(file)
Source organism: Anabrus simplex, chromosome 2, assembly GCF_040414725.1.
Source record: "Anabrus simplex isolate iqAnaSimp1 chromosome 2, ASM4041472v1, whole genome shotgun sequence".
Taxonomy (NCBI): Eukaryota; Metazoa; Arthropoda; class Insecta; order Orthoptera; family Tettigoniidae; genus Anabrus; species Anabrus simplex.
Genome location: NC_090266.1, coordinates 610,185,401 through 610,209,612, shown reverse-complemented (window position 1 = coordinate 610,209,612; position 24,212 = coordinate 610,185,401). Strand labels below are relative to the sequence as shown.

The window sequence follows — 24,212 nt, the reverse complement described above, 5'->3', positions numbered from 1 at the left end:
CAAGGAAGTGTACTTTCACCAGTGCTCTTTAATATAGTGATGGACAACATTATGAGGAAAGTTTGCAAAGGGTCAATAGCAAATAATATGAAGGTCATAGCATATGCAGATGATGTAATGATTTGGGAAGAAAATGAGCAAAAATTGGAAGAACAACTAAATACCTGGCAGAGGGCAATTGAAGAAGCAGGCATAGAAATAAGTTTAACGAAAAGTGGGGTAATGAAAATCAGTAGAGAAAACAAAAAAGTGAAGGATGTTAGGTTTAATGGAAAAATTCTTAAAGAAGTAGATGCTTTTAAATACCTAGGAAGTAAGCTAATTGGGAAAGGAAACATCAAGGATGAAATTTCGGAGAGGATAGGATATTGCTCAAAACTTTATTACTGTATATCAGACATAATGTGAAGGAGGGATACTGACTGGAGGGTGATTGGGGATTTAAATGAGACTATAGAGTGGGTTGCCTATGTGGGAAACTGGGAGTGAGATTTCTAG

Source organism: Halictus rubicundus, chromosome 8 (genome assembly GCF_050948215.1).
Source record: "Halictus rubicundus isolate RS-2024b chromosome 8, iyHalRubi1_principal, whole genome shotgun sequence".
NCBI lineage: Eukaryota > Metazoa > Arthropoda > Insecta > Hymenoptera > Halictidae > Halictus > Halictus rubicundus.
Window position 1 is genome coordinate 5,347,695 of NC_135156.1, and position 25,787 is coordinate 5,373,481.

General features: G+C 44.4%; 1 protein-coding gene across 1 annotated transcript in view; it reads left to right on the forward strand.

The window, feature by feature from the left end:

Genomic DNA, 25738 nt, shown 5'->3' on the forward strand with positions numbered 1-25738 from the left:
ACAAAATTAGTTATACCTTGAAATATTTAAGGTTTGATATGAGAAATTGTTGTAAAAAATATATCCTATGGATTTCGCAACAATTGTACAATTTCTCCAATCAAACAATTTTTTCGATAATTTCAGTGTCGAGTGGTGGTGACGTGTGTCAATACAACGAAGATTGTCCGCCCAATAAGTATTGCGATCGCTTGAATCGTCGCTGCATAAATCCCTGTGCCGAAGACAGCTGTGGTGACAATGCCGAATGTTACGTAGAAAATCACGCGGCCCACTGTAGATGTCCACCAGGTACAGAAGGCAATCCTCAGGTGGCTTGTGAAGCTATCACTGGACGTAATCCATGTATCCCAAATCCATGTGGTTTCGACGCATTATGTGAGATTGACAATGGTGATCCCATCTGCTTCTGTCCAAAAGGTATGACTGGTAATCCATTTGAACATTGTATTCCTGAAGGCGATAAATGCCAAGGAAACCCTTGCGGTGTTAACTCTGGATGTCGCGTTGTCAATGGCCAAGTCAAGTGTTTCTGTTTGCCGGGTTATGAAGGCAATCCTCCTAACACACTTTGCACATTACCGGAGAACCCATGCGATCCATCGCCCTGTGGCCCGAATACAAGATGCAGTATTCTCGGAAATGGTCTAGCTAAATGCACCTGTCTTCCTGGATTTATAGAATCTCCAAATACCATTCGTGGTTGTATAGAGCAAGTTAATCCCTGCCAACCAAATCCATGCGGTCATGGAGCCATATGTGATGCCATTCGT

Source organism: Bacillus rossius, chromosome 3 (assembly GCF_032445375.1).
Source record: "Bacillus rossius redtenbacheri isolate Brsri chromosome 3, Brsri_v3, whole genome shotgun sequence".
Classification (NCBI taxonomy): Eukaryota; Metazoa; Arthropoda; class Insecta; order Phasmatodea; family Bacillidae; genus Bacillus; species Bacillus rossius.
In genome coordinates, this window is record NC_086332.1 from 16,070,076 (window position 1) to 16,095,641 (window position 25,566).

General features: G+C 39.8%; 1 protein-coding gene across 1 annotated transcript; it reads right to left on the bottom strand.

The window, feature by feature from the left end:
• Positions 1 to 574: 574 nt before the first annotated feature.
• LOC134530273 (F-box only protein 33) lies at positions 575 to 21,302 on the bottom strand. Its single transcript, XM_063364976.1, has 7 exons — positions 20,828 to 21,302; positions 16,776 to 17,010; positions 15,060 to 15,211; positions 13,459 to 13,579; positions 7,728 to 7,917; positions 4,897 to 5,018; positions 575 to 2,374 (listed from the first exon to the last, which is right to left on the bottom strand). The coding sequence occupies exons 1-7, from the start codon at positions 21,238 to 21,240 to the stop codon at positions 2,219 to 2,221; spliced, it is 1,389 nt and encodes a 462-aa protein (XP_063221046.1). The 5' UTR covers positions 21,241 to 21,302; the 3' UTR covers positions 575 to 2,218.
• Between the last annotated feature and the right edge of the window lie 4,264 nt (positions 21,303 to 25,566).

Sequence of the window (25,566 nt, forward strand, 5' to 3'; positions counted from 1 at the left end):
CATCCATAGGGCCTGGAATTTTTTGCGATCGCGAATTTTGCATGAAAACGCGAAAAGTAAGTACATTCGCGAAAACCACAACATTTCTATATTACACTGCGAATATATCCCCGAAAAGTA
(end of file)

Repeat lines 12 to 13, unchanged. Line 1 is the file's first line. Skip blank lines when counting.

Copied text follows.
The window, feature by feature from the left end:

Genomic DNA, 25738 nt, shown 5'->3' on the forward strand with positions numbered 1-25738 from the left: